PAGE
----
This Spring, while I’ve never been too far away from my beloved Great Crested Grebes, and driven in part by the need for some images for a book project I’m working on for later this year, I’ve been getting up close and personal with some of our Spring wild flowers.  It’s been different, has given me the chance to well and truly think out of the normal box I work in, and although it’s not finished yet, there’s some images I’m pretty pleased with and that will round off my portfolio in a whole new area.

So look out for the Lesser Celandines, the Wood Anenomes, the Wild Garlic and Strawberries before they all disappear soon in this heatwave: they may well help you redefine your seasons photography.

 

Europe’s Great Migration

There’s a lot made on the television about the fantastic migrations that occur in Africa in particular, but there’s plenty of huge distances covered by species in Europe and on our own doorsteps as well, and the scale on which this takes place is probably at it’s most dramatic when it comes to the Common Crane.

Having wintered in Spain and other Mediterranean warmer spots, they head north in vast numbers in the Spring to breed on wetland areas throughout Northern Europe.  The UK was once a stronghold of these beautiful birds but drainage of our wetlands has reduced them now to re-introduction programme led groups in Cambridgeshire and Somerset principally, and a small group of recently returned birds in Norfolk.  If there’s a Cran… in your town or village name there’s a clue that it was a hotspot for Cranes in years past.

Lake Hornborga in Sweden is such a hotspot at this time of year though and I enjoyed a few days there last week to catch up with the birds, along with the coachloads of locals that seemed to be dropping in throughout every day.

The birds have visited the area for hundreds of years en masse – historically because it was an area of potato growing (for the manufacture of schnapps) but more recently beecause the Swedes have restored the wetland area around the lake and feed corn and other grain on a nightly basis.  It’s a national event and last week there were around 15,000 birds all gathered in one area so it’s understandable why: the ground was full of them, the sky too at the beginning and end of the days with several sorties throughout as well.

For me though with Cranes it’s all about the noise.  They are one of the most vocal birds I know, especially at this time of the year when they are celebrating a long journey north and getting ready for the breeding season.

The best place to really experience the noise and interaction of the birds though was to spend a full day in one of the small individual hides (well large coffins with sliding windows really) that are strategically placed away from view and we had booked last year.  Entering the hide at 4.30 am with camera gear, food, stool and bucket (yes…for that) and waiting for the birds to arrive, enjoying their noisy presence all day (along with good numbers of Whooper Swans and other wildfowl) and not leaving until 8.30 pm when they too have left for their roost, is certainly a long day but what an opportunity to get up close and personal with these fabulous birds and enjoy their grooming, feeding and interactive antics.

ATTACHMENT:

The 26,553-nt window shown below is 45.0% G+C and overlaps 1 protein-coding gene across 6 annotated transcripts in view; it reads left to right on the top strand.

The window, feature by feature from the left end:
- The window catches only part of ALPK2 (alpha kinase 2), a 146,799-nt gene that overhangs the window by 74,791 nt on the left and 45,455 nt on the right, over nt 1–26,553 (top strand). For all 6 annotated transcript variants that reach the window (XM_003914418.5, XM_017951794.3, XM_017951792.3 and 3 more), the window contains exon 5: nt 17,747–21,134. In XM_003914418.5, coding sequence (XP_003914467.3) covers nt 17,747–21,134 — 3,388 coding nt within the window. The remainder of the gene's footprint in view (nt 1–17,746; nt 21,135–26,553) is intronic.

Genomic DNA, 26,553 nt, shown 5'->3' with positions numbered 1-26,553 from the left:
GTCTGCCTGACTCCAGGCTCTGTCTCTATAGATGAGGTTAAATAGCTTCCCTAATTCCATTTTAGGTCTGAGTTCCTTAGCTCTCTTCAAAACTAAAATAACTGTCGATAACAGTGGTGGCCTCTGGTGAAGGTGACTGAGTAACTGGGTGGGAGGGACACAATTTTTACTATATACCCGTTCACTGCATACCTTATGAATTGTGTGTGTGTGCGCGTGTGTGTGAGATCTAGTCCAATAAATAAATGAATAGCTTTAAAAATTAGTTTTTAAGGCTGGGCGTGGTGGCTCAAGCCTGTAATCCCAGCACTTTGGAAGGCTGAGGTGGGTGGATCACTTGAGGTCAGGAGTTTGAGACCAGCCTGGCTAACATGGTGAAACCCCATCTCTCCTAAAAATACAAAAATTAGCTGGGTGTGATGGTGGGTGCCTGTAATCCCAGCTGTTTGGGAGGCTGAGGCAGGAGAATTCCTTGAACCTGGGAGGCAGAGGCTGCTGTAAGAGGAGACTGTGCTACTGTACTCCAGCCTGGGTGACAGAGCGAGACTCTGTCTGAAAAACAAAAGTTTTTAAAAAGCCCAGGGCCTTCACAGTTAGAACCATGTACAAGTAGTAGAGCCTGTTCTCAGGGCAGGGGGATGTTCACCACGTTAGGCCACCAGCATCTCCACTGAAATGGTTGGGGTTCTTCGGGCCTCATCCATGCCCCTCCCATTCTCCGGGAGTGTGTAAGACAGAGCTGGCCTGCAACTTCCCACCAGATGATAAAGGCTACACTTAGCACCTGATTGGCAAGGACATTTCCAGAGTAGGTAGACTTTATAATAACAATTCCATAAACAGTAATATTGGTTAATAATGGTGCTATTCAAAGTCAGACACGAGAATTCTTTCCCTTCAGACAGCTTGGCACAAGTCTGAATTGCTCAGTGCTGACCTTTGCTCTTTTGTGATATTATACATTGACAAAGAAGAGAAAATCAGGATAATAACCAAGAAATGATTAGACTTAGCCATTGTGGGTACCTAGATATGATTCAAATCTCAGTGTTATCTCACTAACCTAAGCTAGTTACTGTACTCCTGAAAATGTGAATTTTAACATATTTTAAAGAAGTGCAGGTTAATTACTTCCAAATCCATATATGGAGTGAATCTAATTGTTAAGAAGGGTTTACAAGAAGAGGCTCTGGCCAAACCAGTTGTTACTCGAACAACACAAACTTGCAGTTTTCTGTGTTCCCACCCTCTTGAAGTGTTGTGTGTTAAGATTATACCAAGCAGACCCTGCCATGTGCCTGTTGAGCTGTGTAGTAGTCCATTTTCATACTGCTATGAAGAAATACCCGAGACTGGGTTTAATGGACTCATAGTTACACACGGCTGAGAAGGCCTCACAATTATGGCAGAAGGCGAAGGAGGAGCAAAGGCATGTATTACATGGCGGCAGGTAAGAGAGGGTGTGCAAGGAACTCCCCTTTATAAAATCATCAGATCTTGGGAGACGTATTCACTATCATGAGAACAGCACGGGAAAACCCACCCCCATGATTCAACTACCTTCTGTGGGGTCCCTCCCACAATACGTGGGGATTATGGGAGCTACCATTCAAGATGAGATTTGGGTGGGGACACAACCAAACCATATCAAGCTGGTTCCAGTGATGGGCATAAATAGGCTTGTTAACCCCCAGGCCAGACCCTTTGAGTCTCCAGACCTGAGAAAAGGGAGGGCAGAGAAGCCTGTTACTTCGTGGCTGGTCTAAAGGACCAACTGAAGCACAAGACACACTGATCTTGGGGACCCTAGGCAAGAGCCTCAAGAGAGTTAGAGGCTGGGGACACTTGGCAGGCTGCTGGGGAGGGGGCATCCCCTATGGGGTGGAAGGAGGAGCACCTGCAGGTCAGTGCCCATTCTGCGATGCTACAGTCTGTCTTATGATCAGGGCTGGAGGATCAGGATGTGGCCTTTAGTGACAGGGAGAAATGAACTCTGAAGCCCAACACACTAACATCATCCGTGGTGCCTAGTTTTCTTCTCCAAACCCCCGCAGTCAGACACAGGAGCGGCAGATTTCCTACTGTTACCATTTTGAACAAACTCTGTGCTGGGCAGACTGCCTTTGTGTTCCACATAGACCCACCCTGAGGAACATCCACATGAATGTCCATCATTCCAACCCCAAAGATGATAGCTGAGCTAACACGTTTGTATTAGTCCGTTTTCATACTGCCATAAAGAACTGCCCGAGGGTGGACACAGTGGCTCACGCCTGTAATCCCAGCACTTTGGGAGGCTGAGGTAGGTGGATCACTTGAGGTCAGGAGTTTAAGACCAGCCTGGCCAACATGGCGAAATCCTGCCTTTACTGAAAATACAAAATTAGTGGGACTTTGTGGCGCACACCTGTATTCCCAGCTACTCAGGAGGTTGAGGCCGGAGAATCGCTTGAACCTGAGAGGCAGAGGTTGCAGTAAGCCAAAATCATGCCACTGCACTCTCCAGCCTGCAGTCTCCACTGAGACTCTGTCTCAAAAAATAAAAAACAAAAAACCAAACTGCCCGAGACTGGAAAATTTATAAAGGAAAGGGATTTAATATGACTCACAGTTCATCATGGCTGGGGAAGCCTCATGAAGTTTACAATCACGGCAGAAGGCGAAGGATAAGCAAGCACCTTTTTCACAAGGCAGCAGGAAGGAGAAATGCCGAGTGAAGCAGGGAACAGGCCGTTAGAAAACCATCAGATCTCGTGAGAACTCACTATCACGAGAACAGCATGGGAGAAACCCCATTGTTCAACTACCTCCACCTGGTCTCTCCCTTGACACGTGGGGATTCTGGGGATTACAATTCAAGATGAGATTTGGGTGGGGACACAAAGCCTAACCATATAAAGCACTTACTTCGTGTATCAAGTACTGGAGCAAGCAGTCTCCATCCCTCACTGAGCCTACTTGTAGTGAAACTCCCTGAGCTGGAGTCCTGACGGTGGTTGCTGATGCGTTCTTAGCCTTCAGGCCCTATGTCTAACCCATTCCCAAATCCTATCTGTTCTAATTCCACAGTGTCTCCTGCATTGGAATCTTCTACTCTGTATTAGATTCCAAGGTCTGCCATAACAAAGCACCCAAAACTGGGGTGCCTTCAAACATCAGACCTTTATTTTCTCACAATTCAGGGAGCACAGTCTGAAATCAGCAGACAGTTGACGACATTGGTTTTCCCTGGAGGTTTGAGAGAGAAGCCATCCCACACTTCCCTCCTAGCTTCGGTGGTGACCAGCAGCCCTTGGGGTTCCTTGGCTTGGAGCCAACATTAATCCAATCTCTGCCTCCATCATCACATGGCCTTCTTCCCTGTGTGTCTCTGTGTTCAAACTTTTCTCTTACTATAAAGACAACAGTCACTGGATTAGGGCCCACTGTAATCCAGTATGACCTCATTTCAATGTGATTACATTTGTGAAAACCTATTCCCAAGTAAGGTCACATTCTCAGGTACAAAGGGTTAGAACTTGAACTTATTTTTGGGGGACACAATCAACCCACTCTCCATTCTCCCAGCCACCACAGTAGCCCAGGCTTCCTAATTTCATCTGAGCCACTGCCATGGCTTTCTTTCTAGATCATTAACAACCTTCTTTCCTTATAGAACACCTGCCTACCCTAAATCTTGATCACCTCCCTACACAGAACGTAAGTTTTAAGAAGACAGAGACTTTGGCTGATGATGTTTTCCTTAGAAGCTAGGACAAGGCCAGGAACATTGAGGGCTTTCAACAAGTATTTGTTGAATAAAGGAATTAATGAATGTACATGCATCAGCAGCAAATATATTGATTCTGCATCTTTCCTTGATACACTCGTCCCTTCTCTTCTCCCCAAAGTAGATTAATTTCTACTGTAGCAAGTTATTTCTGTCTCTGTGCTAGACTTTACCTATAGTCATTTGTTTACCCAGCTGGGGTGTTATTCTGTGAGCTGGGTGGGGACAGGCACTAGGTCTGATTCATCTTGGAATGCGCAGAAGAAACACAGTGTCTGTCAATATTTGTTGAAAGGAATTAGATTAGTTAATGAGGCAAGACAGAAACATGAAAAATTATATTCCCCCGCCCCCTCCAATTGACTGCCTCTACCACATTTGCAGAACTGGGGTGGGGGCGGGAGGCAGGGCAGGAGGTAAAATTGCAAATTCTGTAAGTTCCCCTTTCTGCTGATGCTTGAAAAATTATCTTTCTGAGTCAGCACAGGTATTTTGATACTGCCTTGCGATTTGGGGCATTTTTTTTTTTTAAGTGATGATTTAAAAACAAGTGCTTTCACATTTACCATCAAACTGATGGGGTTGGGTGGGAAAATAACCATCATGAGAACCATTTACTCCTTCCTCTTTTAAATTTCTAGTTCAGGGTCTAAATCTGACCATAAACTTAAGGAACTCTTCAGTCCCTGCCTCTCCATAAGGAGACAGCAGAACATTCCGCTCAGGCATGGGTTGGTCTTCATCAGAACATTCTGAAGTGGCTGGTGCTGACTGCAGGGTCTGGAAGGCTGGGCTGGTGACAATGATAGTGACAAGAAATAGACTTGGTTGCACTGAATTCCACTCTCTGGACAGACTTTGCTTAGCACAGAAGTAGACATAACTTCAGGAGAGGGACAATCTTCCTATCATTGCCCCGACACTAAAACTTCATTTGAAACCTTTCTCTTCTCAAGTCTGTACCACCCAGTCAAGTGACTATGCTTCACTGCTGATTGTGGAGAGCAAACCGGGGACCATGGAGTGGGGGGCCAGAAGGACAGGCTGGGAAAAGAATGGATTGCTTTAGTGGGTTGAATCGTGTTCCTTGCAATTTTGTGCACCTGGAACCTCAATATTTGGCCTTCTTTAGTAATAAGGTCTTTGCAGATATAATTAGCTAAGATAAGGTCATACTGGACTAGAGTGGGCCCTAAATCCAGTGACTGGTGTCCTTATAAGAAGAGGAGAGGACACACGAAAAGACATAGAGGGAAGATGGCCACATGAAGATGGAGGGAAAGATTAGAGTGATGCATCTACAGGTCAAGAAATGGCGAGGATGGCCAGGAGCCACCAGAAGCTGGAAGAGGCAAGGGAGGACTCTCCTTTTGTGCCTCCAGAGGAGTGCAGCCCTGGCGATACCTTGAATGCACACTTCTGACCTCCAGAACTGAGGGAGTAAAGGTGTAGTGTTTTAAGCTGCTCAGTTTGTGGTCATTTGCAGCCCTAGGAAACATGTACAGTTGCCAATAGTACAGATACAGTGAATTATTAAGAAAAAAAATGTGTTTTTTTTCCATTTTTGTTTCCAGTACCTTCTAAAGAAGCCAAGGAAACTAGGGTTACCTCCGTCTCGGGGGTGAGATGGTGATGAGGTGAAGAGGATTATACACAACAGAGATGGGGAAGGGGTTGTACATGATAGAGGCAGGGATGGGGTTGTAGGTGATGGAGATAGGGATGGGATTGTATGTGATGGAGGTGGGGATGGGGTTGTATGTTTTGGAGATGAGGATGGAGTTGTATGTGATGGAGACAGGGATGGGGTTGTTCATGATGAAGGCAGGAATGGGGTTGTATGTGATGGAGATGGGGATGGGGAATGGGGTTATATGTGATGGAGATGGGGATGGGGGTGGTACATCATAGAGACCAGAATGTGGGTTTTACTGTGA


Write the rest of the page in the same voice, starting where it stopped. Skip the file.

The intensity of it all around me for such a long time meant that I needed the occasional break to recharge the creative batteries: most of the time in a hide I’m waiting for things to happen or arrive, here it’s full on all day!  The birds too needed the odd rest after the slightly more frantic feedings of the morning were over, and this fellow even managed a yawn as he awoke from his slumbers!

At times I was convinced a head was going to appear in a window beside me so as well as portraits, grooming and profile shots I also enjoyed looking for smaller details to highlight some of the details of the birds – they really were that close! 

My abiding memory of the day and the whole experience though has to be the noise – when you’re sat blind to most of what’s around you and a Crane’s lungs fill up and emit the loudest of calls directly behind you (as happened on several occasions) it’s a good job the hide was small as it made me jump nearly every time!

The numbers here will fall over the next week or so as they split back up again into their breeding pairs, find some wetland to raise a family and then begin their journey south again this autumn.  It may not be the Masai Mara but it’s certainly a great migration.